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Chiropractors, or Doctors of Chiropractic (DC), treat patients with manipulation of the spinal column and other articulations of the body to correct abnormalities believed to be caused by interference with the nervous system. Chiropractors may utilize supplementary measures, such as exercise, rest, water, light, heat, and nutritional therapy.
Chiropractors work in private practice or may join other health care professionals to form a group practice, sometimes in affiliation with a private clinic or a hospital. Some chiropractors provide in-home care.
Other workplace settings:
The BLS reports employment of chiropractors is projected to grow 11 percent from 2020 to 2030, faster than the average for all occupations.
About 1,800 openings for chiropractors are projected each year, average, over the decade. Many of those openings are expected to result from the need to replace workers who transfer to different occupations or exit the labor force, such as to retire.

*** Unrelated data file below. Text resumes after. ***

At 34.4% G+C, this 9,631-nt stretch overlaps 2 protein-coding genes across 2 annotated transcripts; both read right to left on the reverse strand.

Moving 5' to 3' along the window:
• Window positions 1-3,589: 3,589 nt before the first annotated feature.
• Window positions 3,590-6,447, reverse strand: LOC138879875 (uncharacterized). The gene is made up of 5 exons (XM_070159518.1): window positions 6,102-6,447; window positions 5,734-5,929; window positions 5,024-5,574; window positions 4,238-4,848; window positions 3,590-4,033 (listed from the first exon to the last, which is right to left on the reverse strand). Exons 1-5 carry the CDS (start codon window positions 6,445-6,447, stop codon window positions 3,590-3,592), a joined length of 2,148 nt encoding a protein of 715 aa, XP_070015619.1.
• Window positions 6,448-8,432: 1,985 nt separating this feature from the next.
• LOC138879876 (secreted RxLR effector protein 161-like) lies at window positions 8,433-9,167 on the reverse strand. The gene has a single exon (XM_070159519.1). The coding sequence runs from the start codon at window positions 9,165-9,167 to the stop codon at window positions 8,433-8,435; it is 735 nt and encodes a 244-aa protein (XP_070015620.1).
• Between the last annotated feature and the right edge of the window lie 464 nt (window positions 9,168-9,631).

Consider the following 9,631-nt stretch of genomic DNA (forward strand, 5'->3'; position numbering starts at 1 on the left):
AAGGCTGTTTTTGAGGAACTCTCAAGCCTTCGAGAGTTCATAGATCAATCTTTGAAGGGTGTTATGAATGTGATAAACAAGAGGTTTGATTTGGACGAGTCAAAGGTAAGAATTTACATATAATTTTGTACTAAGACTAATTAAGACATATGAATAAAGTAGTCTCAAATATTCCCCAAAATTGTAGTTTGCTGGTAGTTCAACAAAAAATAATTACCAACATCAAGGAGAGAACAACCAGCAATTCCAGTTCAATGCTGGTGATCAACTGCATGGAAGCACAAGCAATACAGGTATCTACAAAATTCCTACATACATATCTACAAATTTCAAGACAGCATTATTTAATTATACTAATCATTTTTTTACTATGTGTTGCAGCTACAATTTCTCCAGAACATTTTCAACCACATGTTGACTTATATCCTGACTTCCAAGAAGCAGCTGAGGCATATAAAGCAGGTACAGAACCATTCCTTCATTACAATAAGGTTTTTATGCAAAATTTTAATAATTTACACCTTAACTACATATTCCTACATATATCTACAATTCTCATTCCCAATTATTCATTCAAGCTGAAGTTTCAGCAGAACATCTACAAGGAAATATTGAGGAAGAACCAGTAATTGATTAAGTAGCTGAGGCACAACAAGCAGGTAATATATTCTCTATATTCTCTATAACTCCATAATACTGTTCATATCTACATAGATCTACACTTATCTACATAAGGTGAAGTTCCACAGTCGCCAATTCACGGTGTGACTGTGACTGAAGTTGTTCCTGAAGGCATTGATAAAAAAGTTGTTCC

Most chiropractic colleges require at least two years of undergraduate education, and an increasing number require a 4-year bachelor’s degree. Boards require completion of a 4-year chiropractic college course at an accredited program leading to the Doctor of Chiropractic degree.
Licensure is required in the state of Connecticut. Prerequisite: Connecticut requires two years (60 semester hours) of pre-professional college education; approved Chiropractic school; National Board of Chiropractic Examiners, Parts I, II, III, IV and physiotherapy.
Please visit the State of Connecticut Department of Public Health website for more information.